Andrew Tate, a former professional boxer turned social media influencer known for his misogynistic content, has been banned from Facebook, Instagram, TikTok and YouTube.
In a statement, Meta, the parent company of Facebook and Instagram said the kickboxing champion was banned from its platforms for violating its policies regarding hate speech and “dangerous individuals and organizations,” according to NPR. Tate also had more than 4. 7 million followers on Instagram before his account was removed.
The 35-year-old controversial self-proclaimed men’s-help guru’s popularity soared this summer due to his toxic male masculinity-fueled rants. In an interview with the BFF Podcast in July, for instance, Tate argued that men should have the right to assert authority over women.
“If I have responsibility over her, then I must have a degree of authority… you can not be responsible for something that doesn’t listen to you,” Tate said during the controverisal interview.
Videos littered across TikTok and YouTube show the polarizing influencer making other bewildering claims like women “aren’t doing their job in society” and that they should “have kids, sit at home, be quiet and make coffee.”
A representative from TikTok told Tate was banned from the platform due to “misogyny” and “hate ideology.”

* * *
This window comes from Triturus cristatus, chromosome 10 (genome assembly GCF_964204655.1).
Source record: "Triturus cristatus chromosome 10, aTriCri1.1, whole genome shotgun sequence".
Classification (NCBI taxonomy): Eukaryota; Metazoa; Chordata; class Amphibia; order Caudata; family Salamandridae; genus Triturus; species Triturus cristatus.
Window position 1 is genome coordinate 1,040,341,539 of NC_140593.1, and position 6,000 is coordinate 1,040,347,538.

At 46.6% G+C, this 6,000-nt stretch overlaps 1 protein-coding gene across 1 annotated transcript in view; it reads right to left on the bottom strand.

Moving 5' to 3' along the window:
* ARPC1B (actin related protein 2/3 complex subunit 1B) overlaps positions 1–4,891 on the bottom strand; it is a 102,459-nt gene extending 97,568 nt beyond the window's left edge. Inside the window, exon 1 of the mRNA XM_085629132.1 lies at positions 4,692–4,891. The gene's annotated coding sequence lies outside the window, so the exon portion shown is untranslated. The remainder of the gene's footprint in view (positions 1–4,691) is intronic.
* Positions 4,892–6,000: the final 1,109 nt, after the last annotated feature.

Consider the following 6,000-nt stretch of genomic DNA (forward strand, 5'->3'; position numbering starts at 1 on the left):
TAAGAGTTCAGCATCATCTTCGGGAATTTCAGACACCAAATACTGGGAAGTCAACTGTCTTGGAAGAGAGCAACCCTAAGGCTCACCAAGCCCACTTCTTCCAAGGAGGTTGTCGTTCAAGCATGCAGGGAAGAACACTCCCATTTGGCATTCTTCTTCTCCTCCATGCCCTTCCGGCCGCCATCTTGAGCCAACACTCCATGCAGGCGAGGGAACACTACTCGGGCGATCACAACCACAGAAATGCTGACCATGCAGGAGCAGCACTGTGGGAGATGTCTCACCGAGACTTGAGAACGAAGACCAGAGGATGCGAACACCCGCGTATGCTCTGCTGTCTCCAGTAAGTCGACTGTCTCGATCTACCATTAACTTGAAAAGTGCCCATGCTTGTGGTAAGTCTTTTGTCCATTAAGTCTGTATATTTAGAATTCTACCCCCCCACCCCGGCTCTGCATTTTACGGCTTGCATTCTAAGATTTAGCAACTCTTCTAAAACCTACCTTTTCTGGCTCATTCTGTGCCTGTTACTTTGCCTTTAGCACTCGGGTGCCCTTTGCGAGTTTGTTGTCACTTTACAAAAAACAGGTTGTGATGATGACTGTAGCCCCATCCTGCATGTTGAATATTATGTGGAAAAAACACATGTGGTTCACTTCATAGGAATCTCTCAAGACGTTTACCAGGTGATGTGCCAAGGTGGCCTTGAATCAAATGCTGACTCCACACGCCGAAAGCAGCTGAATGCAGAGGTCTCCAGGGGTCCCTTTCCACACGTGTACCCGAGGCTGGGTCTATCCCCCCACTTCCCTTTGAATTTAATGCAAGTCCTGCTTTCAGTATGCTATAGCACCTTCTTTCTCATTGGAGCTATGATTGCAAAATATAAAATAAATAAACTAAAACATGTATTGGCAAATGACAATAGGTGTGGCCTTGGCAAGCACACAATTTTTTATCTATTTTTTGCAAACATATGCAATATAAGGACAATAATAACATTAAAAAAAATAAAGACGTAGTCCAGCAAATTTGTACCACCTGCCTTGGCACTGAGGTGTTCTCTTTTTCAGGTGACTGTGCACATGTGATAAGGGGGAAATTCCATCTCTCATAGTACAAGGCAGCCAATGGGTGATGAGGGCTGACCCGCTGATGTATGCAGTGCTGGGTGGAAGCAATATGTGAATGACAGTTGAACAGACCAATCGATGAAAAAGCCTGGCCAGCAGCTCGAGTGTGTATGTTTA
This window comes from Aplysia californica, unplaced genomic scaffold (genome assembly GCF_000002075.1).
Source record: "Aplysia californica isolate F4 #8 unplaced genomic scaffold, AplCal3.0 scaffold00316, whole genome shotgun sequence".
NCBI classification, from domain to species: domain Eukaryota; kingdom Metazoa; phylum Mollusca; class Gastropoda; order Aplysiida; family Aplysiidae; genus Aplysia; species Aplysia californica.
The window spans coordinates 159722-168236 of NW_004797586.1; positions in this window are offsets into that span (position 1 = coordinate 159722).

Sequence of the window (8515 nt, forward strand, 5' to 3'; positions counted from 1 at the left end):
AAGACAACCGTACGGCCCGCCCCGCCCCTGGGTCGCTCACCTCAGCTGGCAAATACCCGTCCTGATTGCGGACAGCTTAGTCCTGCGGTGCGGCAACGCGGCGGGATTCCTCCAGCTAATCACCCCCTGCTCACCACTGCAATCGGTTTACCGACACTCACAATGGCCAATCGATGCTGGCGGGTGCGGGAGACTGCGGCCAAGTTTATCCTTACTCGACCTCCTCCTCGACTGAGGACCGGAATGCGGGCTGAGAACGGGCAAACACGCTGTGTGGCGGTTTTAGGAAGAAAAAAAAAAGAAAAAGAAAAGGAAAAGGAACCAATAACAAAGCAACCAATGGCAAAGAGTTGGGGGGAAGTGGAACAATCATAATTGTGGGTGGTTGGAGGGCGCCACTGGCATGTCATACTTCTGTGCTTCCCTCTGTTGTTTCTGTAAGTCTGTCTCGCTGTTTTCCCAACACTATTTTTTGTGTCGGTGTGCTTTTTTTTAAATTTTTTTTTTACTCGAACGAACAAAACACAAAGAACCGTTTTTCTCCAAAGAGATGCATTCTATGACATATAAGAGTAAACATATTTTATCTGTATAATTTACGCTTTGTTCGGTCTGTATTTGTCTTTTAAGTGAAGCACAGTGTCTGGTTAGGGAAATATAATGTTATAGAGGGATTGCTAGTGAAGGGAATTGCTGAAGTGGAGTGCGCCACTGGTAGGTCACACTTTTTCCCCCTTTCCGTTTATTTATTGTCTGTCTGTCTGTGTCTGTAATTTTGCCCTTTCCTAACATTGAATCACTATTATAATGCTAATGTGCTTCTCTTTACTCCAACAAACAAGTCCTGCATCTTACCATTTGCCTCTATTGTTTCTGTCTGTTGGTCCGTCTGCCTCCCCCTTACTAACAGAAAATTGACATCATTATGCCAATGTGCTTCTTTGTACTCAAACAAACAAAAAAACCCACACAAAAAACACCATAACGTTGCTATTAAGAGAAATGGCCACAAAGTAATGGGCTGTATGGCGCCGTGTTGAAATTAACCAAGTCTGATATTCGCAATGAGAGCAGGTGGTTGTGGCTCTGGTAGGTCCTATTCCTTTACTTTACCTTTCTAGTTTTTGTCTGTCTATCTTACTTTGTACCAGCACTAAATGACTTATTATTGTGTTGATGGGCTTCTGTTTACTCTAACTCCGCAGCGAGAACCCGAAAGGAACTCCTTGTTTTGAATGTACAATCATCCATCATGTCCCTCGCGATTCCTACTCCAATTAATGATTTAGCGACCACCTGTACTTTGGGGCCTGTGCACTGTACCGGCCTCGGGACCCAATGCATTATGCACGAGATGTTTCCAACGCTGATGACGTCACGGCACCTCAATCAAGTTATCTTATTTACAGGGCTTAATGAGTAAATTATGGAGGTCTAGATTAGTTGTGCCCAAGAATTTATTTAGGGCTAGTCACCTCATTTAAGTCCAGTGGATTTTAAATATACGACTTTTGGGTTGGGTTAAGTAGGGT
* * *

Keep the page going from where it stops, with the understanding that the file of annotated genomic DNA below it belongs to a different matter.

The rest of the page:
“That is not tolerated on TikTok,” a spokesperson from the short form video app company said. “Our investigation into this content is ongoing, as we continue to remove violative accounts and videos, and pursue measures to strengthen our enforcement, including our detection models, against this type of content,” they added.
While his account was removed from the platform, TikTok users can still search Tate’s name on the app. They can also still upload and repost videos featuring his content. According to Vice, the hashtag #andrewtate has 13.7 billion views on the platform, while #andrewtatemotivation has 163.6 million.
YouTube also banned channels associated with Tate, including the wildly popular TateSpeech channel, which has amassed more than 744,000 subscribers. However, data recently shared by The Center for Countering Digital Hate suggests that the video sharing giant could be raking in millions in ad revenue from the former reality TV star’s toxic content.
According to the organization, YouTube pulled in around $4 million in annual ad revenue from 47 videos featuring Tate’s content. In one post, the controversial internet star reportedly spewed hateful commentary about fighting women, saying he would “grip” them “by the neck.” That was viewed 1.6 million times, the site notes. Google Ads and the hair coloring company Schwarzkopf were some of the companies accused of sponsoring Tate’s misogynistic content.
“Dehumanising, woman-hating content that encourages violence has no place on YouTube, the social media platform most used by children,” said Ahmed. “The mainstream brands who are having their ads placed on this content – including, ironically, Google – will be spitting mad that their brands are being associated with hate and violence.
“This is why we need the Government to just get on with passing their Online Safety Bill and stop the dithering. This content is clearly harmful and it is perverse to continue to allow Big Tech to profit by encouraging violence against women and girls.”
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